Mass Surveillance In America
For growing numbers of American youths, higher education is increasingly out of reach. High tuition and fees make it unaffordable. So does a disturbing government/corporate partnership.
Millions of students need financial aid. They're exploited for profit. Providers are enriched. Higher education involves debt entrapment.
Students graduate tens of thousands of dollars in debt. Some post-graduates face burdens up to $100,000. If unpaid after 30 years, it's multiples higher. If default or declare bankruptcy, it's unforgiven. Bondage is permanent until repaid.
Loan providers thrive from defaults. Wages can be garnished. So can unemployment benefits, disability payments, tax refunds, as well as Social Security and other retirement benefits.
A conspiratorial alliance of lenders, guarantors, servicers, and collection companies derive income from debt service and inflated collection fees. College marketing officers, state and federal legislators, and administration officials are complicit with them.
Principle, accrued interest, late payment and collection agency penalties create enormous burdens to repay. Private lenders are exempt from federal fair debt collection requirements. Federal loans have minimal safety net protection.
Lenders operate virtually risk-free. The system is rigged against borrowers. Loans are easy to get. They're tough to service. They're not forgiven. Burdensome debt escalates higher. A vicious circle entraps graduates and dropouts. For many it's permanent.
Once entrapped, escape is impossible. Unless repaid, future lives and careers are impaired. Today's economic crisis exacerbates conditions. Job opportunities are scarce. High-pay/good benefit ones are fast disappearing.
A lost generation threatens. At issue is exploiting ordinary people for profit, transferring maximum wealth to corporate favorites and super-rich elites, as well as thirdworldizing America. A race to the bottom defines it.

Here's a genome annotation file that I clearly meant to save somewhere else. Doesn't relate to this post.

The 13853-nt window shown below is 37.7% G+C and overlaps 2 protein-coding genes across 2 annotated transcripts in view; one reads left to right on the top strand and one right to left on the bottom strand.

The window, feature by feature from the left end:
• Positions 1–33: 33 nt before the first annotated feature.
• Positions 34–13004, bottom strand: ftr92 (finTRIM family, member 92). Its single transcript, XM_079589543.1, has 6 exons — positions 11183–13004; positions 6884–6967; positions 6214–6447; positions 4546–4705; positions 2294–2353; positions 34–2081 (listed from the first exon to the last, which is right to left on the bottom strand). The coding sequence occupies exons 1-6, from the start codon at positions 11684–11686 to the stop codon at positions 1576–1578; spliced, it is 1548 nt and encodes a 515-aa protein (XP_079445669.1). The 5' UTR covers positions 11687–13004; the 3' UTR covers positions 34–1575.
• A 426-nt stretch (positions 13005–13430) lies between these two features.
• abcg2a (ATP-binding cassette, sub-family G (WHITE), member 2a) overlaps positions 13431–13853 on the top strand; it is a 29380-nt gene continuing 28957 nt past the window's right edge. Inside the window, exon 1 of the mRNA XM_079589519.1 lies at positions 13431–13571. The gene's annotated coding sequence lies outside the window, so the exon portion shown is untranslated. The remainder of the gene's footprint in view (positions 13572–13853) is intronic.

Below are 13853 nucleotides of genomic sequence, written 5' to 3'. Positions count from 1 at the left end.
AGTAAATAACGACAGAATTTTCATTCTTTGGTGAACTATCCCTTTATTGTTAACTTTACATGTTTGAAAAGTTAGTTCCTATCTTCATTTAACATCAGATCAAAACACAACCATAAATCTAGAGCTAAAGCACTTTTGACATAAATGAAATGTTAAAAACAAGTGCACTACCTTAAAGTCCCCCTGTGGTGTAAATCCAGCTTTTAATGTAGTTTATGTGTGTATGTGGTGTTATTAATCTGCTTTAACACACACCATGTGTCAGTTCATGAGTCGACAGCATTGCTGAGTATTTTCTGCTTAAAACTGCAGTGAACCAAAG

What began decades earlier, Obama accelerated. He's beholden to monied interests. He spurns populist ones. He's done so throughout his tenure.
He's waging class war. He's in lockstep with Republicans and most Democrats. He's gutting America's social contract en route to eliminating it altogether.
For millions of higher education aspirants, affordability puts it increasingly out of reach. Others attaining it face onerous debt repayment burdens.
From 1971 - 1989, Robert Stafford was Republican Senator from Vermont. He was considered moderate compared to bipartisan extremists now running things.
In 1988, Congress renamed the Federal Guaranteed Loan program in his name. It did so for his work on higher education. Eligible students in accredited US institutions may apply for Stafford Loan help.
They're federally guaranteed. Lower interest rates are offered. As explained above, repayment is mandatory. Debt bondage on all student loans remains until repaid.
If default or declare bankruptcy, it's unforgiven. It's the only loan obligation mandated this way.
PLUS Loans are offered to parents. They're committed to repay. They're for students enrolled at least half time.
They must be in eligible undergraduate or post-graduate institutions. Currently, fixed 7.9% interest rates are charged. They're from initial disbursement until final loan repayment.
On July 1, Stafford rates will double. PLUS Loan rates will increase. They'll do so unless Congress intervenes. Republicans, most Democrats and Obama agree in principle.
In 2012, bipartisan agreement was reached. It was for one year only. Subsidized Stafford Loan rates remained 3.4%.